Since its inception, Bitcoin has proven to be an amazing store of value. In fact, Bitcoin is actually the best performing asset over the last decade. And although its original purpose was to be used as a peer-to-peer decentralised digital currency, Bitcoin has found its niche as a store of value.
Similar to gold, Bitcoin is a fantastic way to store wealth and hedge against inflation. However, Bitcoin has the potential to do much more than precious metal. It’s more portable, more reliable and because it can easily be split into smaller units, it makes for a great medium of exchange.
But why would someone actually want to use Bitcoin?
Launched in the wake of the 2008-09 financial crisis, Bitcoin was the first cryptocurrency. According to its creator Satoshi Nakamoto, its original purpose was to allow payments to be sent directly from one party to another without using financial institutions. Essentially, this enabled transactions to happen from one individual to another without the need for an intermediary.
What are the advantages of using Bitcoin?
Using Bitcoin is simple. It’s as easy as sending an email. You transfer Bitcoin from your personal wallet to someone else’s, just like you would a bank transfer from an online banking app. However, compared to more traditional mediums of exchange, Bitcoin has multiple advantages. Not only is it more scarce, but Bitcoin is also more divisibile, easier to transport and harder to counterfeit.
The primary draw of Bitcoin for many users is the removal of intermediaries. Users are able to manage their finances personally without dealing with third parties like banks or governments. This enables them to take full control and custody of their finances, meaning that they no longer need to trust someone else to look after their money.
Another major advantage of Bitcoin is anonymity. Unless an individual publicly publishes their transactions or reveals their wallet address, their identity cannot be associated with any payments. This allows Bitcoin to function similarly to cash payments. However, although Bitcoin transactions cannot be linked to personal identity, it does not mean transactions are entirely untraceable. This is because once information is stored on a blockchain, it’s immutable and accessible to everyone.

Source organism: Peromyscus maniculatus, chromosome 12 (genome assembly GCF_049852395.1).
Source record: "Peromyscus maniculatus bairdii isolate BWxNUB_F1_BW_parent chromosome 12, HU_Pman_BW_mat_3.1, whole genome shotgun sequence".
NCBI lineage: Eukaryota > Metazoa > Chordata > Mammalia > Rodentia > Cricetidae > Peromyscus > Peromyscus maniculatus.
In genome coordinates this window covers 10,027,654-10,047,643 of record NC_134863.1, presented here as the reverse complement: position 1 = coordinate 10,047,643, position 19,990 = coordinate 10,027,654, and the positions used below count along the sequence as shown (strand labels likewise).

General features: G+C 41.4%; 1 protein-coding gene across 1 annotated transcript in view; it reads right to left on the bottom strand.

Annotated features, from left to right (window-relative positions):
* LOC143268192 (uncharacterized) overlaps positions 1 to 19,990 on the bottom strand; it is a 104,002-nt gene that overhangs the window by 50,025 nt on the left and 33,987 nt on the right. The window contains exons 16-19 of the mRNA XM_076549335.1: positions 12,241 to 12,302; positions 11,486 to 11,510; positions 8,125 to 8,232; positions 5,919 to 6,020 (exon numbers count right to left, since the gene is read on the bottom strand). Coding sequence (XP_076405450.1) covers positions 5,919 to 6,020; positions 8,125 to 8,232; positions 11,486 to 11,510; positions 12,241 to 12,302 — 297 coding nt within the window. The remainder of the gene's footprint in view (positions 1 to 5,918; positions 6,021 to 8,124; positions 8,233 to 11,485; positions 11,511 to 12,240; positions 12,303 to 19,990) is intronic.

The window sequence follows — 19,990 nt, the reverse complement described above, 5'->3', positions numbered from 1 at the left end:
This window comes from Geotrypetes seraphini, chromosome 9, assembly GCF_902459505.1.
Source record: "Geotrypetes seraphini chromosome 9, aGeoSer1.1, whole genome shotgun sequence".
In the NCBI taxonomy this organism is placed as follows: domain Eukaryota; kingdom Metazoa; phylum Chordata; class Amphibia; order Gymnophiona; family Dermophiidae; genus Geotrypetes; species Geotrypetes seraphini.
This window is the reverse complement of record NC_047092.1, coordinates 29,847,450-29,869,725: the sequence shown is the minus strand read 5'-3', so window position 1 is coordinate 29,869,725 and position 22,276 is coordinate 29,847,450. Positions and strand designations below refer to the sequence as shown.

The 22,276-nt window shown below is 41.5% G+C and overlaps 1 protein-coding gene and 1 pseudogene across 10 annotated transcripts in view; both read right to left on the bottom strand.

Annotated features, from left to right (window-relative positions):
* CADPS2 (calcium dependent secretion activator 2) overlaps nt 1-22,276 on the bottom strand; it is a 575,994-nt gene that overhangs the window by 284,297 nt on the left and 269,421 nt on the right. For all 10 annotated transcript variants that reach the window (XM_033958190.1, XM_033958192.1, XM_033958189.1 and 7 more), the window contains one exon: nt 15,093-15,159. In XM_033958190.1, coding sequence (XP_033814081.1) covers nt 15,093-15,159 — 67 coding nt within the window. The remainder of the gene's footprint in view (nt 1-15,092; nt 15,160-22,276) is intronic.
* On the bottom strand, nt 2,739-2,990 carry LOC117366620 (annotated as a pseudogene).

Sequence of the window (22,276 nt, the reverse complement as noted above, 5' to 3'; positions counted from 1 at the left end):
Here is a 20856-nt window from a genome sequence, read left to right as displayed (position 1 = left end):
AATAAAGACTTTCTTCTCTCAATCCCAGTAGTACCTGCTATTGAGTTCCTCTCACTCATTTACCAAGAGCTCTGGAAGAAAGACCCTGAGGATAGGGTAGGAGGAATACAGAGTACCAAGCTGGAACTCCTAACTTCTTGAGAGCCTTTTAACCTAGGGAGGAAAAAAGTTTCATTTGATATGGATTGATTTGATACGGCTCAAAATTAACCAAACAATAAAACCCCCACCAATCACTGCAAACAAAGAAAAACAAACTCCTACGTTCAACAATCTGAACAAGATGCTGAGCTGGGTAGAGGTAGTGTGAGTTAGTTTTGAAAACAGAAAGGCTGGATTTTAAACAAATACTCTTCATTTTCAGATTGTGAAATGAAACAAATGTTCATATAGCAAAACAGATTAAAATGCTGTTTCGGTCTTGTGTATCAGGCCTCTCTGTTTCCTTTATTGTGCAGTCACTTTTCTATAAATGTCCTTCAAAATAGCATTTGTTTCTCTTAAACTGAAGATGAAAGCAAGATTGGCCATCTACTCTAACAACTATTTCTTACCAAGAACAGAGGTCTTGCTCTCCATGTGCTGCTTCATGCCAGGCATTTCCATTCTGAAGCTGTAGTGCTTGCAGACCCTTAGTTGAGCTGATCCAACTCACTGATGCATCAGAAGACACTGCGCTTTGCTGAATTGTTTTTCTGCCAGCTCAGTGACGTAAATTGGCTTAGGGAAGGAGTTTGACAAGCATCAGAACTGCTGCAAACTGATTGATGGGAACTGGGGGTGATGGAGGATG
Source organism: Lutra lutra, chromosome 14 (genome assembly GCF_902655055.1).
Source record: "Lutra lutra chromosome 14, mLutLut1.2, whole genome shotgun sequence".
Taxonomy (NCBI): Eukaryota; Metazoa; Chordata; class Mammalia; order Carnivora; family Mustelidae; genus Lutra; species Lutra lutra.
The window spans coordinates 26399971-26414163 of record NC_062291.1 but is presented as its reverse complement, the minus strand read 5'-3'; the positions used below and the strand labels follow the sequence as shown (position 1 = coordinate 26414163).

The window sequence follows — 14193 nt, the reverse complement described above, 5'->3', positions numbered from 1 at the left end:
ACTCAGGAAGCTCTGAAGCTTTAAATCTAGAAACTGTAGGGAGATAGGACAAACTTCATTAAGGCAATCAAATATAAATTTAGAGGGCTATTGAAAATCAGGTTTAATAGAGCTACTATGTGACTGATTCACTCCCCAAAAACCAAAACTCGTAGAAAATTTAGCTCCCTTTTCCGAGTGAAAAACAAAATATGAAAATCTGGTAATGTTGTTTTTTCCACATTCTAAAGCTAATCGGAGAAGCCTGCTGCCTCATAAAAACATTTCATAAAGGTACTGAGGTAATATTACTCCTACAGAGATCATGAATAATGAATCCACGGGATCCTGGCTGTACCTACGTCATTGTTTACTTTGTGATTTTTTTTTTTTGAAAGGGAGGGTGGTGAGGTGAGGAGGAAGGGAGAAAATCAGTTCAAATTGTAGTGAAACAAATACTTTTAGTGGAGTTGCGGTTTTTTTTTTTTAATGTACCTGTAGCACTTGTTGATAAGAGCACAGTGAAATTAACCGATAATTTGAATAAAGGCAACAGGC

The minimisation and in some cases total removal of fees is something else that attracts users to Bitcoin. Because there are no intermediaries, there aren’t any middle-men to take their cut. Banking and international transaction fees are removed entirely, and generic transaction fees are very low. Settlement times are also very quick, meaning for a more efficient means of payment.
Finally, what makes Bitcoin so great is its accessibility. This is arguably the most significant benefit because it enables those unfortunate enough without access to traditional banking systems to have access to a safe and secure financial network. Bitcoin is a great tool for social good because it’s so inclusive. It empowers everyone, especially those who’re least privileged.
What can you buy with Bitcoin?
So, what can you actually buy with Bitcoin? Well, for a start, a lot of people buy Bitcoin as an investment. This is because Bitcoin has sound financial principles that cannot be altered. On top of that, some people trade Bitcoin just like you would stocks or traditional currencies. But Bitcoin is more than just a tool for profit. Bitcoin genuinely can be used as a peer-to-peer payment system. And now more and more businesses are accepting Bitcoin as a means of payment for goods and services.
Bitcoin is nothing more than a digital currency. But its use cases go much further than you’d expect. It’s fully decentralised which provides individuals with greater control. It’s also faster, cheaper to use and more secure. This makes it a better option for merchant and peer-to-peer payments. On top of this utility, it’s also a great tool for investment and it’s looking likely that it will become the transnational digital currency.